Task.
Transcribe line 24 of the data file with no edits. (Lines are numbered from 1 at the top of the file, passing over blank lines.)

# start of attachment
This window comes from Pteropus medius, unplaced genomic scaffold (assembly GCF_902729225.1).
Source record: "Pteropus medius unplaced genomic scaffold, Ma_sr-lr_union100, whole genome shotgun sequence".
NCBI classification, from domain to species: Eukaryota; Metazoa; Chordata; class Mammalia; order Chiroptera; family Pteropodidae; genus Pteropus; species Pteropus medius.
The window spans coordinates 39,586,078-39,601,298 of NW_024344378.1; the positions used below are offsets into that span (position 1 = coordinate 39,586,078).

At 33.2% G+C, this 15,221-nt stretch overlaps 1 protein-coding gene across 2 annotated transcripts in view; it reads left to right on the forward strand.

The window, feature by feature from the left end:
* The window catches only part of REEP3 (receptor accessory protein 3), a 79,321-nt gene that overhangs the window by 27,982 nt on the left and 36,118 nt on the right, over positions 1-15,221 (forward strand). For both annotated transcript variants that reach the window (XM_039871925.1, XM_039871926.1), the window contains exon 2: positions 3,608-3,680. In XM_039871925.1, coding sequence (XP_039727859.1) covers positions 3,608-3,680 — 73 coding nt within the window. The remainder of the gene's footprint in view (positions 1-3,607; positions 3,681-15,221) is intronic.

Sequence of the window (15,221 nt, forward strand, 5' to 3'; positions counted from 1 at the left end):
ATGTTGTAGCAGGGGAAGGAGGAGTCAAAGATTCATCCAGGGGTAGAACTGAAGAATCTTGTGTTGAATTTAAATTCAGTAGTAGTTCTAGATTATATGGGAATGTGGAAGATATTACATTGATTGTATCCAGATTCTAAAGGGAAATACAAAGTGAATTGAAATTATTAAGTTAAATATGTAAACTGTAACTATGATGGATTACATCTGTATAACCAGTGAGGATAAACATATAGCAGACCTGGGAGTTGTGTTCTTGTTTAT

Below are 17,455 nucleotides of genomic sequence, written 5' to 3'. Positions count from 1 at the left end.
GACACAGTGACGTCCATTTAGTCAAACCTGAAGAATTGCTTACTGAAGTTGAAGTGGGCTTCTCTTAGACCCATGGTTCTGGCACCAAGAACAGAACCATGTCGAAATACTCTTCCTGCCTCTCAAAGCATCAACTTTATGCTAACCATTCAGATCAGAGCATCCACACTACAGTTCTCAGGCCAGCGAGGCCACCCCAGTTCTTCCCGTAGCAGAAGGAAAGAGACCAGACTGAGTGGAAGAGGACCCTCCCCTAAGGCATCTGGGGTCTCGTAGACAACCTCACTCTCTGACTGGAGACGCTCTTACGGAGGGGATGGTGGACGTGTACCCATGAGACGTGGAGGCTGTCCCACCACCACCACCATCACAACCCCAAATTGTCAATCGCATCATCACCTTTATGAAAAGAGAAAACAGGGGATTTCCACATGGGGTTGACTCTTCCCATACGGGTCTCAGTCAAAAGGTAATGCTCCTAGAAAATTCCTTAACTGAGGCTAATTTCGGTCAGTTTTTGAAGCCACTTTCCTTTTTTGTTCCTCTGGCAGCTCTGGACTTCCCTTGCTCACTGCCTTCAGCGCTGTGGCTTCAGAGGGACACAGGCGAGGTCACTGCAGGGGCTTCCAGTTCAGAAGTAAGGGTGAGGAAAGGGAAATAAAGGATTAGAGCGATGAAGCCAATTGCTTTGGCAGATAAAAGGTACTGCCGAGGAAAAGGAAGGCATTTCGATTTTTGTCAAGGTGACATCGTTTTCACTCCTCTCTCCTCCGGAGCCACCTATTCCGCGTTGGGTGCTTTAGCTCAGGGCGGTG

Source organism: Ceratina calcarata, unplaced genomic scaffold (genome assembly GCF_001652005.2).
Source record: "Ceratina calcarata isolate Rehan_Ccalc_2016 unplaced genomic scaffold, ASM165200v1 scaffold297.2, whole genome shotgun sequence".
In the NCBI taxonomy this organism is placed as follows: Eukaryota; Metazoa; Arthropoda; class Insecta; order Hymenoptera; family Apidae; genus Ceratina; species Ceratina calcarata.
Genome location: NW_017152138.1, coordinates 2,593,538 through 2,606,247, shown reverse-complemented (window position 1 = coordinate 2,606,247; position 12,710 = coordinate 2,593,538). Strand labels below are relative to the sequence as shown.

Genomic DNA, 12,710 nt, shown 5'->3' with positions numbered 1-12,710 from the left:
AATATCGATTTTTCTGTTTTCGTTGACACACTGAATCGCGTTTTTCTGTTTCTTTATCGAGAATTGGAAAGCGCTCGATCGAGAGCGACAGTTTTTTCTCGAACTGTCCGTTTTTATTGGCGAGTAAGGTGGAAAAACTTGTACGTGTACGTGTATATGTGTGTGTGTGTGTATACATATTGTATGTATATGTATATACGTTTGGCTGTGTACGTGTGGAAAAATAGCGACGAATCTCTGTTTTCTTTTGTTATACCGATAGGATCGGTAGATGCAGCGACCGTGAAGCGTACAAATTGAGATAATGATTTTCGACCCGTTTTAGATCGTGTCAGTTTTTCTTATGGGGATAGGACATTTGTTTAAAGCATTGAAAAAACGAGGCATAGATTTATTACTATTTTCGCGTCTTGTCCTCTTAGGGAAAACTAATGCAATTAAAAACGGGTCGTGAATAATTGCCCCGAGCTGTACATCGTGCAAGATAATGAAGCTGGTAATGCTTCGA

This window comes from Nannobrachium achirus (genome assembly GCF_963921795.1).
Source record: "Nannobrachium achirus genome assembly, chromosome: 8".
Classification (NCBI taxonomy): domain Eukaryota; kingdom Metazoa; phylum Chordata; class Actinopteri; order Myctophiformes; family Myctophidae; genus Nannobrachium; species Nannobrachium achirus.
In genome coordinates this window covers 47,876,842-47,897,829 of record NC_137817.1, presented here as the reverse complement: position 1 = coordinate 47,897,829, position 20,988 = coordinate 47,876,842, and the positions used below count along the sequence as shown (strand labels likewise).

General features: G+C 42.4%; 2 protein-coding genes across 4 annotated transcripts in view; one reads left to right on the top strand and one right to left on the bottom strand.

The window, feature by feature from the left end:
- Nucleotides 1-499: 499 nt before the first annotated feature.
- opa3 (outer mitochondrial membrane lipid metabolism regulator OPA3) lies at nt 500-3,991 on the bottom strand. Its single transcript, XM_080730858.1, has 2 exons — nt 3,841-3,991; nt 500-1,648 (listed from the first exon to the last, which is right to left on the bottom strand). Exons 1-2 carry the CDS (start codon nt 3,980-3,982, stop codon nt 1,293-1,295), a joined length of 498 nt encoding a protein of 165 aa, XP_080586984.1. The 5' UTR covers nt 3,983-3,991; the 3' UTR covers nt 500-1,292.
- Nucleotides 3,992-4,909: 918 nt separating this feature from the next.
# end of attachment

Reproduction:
- Nucleotides 1-499: 499 nt before the first annotated feature.